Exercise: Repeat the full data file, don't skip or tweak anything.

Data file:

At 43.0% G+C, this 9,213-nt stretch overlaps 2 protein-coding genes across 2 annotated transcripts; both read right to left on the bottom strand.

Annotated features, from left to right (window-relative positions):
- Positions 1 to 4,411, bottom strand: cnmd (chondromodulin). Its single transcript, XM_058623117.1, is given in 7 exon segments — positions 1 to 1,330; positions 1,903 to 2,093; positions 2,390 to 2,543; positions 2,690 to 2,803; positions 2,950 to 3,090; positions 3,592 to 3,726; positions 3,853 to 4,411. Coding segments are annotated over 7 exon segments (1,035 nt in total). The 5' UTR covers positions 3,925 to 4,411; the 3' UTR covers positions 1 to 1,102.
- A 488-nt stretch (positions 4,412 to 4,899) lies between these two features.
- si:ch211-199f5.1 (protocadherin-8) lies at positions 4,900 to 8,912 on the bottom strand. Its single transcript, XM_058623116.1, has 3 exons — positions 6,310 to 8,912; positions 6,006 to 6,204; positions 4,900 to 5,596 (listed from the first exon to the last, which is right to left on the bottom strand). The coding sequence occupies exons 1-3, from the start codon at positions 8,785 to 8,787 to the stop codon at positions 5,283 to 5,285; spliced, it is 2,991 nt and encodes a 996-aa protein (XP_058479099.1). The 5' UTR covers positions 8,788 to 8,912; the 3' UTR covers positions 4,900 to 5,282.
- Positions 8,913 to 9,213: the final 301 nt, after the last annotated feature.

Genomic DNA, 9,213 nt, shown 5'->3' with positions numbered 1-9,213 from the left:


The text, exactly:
At 43.0% G+C, this 9,213-nt stretch overlaps 2 protein-coding genes across 2 annotated transcripts; both read right to left on the bottom strand.

Annotated features, from left to right (window-relative positions):
- Positions 1 to 4,411, bottom strand: cnmd (chondromodulin). Its single transcript, XM_058623117.1, is given in 7 exon segments — positions 1 to 1,330; positions 1,903 to 2,093; positions 2,390 to 2,543; positions 2,690 to 2,803; positions 2,950 to 3,090; positions 3,592 to 3,726; positions 3,853 to 4,411. Coding segments are annotated over 7 exon segments (1,035 nt in total). The 5' UTR covers positions 3,925 to 4,411; the 3' UTR covers positions 1 to 1,102.
- A 488-nt stretch (positions 4,412 to 4,899) lies between these two features.
- si:ch211-199f5.1 (protocadherin-8) lies at positions 4,900 to 8,912 on the bottom strand. Its single transcript, XM_058623116.1, has 3 exons — positions 6,310 to 8,912; positions 6,006 to 6,204; positions 4,900 to 5,596 (listed from the first exon to the last, which is right to left on the bottom strand). The coding sequence occupies exons 1-3, from the start codon at positions 8,785 to 8,787 to the stop codon at positions 5,283 to 5,285; spliced, it is 2,991 nt and encodes a 996-aa protein (XP_058479099.1). The 5' UTR covers positions 8,788 to 8,912; the 3' UTR covers positions 4,900 to 5,282.
- Positions 8,913 to 9,213: the final 301 nt, after the last annotated feature.

Genomic DNA, 9,213 nt, shown 5'->3' with positions numbered 1-9,213 from the left: